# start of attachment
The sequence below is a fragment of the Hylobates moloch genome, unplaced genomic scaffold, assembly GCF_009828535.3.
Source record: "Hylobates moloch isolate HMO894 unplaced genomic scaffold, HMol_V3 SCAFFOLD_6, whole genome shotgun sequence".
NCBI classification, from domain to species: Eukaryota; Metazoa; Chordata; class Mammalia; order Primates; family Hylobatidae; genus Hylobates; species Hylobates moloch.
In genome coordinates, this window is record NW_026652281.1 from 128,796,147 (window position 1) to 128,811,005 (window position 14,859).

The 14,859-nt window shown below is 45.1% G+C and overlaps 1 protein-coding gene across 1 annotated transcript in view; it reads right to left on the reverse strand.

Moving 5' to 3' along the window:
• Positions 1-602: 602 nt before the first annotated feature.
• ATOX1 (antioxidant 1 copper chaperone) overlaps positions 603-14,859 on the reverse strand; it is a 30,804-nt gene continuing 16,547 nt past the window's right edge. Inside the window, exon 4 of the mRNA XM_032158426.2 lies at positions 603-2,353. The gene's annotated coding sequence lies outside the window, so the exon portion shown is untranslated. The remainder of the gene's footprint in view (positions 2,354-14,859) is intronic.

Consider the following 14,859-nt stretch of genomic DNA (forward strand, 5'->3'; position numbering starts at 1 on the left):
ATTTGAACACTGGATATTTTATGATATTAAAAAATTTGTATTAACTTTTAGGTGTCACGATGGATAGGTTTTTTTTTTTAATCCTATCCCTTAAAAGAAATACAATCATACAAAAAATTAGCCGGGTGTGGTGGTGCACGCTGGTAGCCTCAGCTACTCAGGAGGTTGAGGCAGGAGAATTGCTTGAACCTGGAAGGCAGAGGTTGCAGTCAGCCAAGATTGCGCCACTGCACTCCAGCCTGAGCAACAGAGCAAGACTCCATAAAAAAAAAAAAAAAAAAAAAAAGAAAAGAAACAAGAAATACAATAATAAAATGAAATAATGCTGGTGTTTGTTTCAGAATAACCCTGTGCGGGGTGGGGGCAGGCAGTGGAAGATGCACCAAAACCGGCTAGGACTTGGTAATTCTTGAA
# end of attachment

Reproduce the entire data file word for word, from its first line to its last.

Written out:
The sequence below is a fragment of the Hylobates moloch genome, unplaced genomic scaffold, assembly GCF_009828535.3.
Source record: "Hylobates moloch isolate HMO894 unplaced genomic scaffold, HMol_V3 SCAFFOLD_6, whole genome shotgun sequence".
NCBI classification, from domain to species: Eukaryota; Metazoa; Chordata; class Mammalia; order Primates; family Hylobatidae; genus Hylobates; species Hylobates moloch.
In genome coordinates, this window is record NW_026652281.1 from 128,796,147 (window position 1) to 128,811,005 (window position 14,859).

The 14,859-nt window shown below is 45.1% G+C and overlaps 1 protein-coding gene across 1 annotated transcript in view; it reads right to left on the reverse strand.

Moving 5' to 3' along the window:
• Positions 1-602: 602 nt before the first annotated feature.
• ATOX1 (antioxidant 1 copper chaperone) overlaps positions 603-14,859 on the reverse strand; it is a 30,804-nt gene continuing 16,547 nt past the window's right edge. Inside the window, exon 4 of the mRNA XM_032158426.2 lies at positions 603-2,353. The gene's annotated coding sequence lies outside the window, so the exon portion shown is untranslated. The remainder of the gene's footprint in view (positions 2,354-14,859) is intronic.

Consider the following 14,859-nt stretch of genomic DNA (forward strand, 5'->3'; position numbering starts at 1 on the left):
ATTTGAACACTGGATATTTTATGATATTAAAAAATTTGTATTAACTTTTAGGTGTCACGATGGATAGGTTTTTTTTTTTAATCCTATCCCTTAAAAGAAATACAATCATACAAAAAATTAGCCGGGTGTGGTGGTGCACGCTGGTAGCCTCAGCTACTCAGGAGGTTGAGGCAGGAGAATTGCTTGAACCTGGAAGGCAGAGGTTGCAGTCAGCCAAGATTGCGCCACTGCACTCCAGCCTGAGCAACAGAGCAAGACTCCATAAAAAAAAAAAAAAAAAAAAAAAGAAAAGAAACAAGAAATACAATAATAAAATGAAATAATGCTGGTGTTTGTTTCAGAATAACCCTGTGCGGGGTGGGGGCAGGCAGTGGAAGATGCACCAAAACCGGCTAGGACTTGGTAATTCTTGAA